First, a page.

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[soh-luh n] /ˈsoʊ lən/
c638–c558 b.c, Athenian statesman.
(often lowercase) a wise lawgiver.
a town in N Ohio.
Related forms
[soh-loh-nee-uh n] /soʊˈloʊ ni ən/ (Show IPA),
[soh-lon-ik] /soʊˈlɒn ɪk/ (Show IPA),
pre-Solonian, adjective Unabridged
Based on the Random House Dictionary, © Random House, Inc. 2018.
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Examples from the Web for Solon
Historical Examples
  • Solon was enjoying his certainty that he held the key to the situation.

    Tiverton Tales Alice Brown
  • Handkerchiefs for the schoolmaster, stockings and gloves for Solon!

    Tiverton Tales Alice Brown
  • Solon, regardless of his cooling kitchen, stood at the door and watched her.

    Tiverton Tales Alice Brown
  • This was abolished by Solon, except in the case of unchastity.

    The Truth About Woman C. Gasquoine Hartley
  • I guess I was mistaken, or 'twas just one of Solon Taylor's young ones.

    Thankful's Inheritance Joseph C. Lincoln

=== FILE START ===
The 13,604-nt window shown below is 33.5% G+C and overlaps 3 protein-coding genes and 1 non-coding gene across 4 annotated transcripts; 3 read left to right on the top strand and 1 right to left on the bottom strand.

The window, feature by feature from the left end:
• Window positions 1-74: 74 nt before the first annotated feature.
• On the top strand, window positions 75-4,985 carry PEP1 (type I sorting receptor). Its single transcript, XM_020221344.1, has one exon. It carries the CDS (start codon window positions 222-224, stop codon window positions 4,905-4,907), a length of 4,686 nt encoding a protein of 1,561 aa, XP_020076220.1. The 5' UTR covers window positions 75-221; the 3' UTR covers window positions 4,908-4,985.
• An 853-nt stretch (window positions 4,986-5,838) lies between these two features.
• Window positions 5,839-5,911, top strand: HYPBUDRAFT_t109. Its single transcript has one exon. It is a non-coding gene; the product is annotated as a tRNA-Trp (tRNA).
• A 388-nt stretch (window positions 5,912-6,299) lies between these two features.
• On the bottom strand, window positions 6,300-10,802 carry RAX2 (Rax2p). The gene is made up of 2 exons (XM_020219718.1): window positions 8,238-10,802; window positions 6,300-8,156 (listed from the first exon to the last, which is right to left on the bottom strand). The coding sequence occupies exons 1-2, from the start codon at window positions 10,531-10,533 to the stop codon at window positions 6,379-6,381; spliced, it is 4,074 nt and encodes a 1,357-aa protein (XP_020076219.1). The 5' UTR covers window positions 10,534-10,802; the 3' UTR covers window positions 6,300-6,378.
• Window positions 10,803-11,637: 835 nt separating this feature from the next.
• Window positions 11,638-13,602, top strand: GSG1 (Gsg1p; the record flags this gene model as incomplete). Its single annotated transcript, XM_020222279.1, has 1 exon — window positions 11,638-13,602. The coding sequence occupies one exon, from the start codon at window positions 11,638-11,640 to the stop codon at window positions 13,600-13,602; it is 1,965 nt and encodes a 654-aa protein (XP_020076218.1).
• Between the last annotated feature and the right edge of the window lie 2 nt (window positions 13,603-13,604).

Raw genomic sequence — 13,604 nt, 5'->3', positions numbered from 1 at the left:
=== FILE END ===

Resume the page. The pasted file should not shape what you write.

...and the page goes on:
• The genealogies which you have recited to us out of your own annals, Solon, are a mere children's story.

    Timaeus Plato
  • Solon marvelled, and desired to be informed of the particulars.

    Timaeus Plato
  • Solon Eldridge was re-elected selectman and so also was Asaph Tidditt.

    Cy Whittaker's Place Joseph C. Lincoln
  • Tell us, said the other, the whole story, and how and from whom Solon heard this veritable tradition.

    Timaeus Plato
  • I have told you briefly, Socrates, what the aged Critias heard from Solon and related to us.

    Timaeus Plato
British Dictionary definitions for Solon


?638–?559 bc, Athenian statesman, who introduced economic, political, and legal reforms
Derived Forms
Solonian (səʊˈləʊnɪən), Solonic (səʊˈlɒnɪk) adjective
Collins English Dictionary - Complete & Unabridged 2012 Digital Edition
© William Collins Sons & Co. Ltd. 1979, 1986 © HarperCollins
Publishers 1998, 2000, 2003, 2005, 2006, 2007, 2009, 2012
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Word Origin and History for Solon



"legislator," 1620s, from Greek Solon, name of early lawgiver of Athens, one of the seven sages. Often, especially in U.S., applied (with perhaps a whiff of sarcasm) by journalists to Congressmen, township supervisors, etc. It also is a useful short headline word.

Online Etymology Dictionary, © 2010 Douglas Harper
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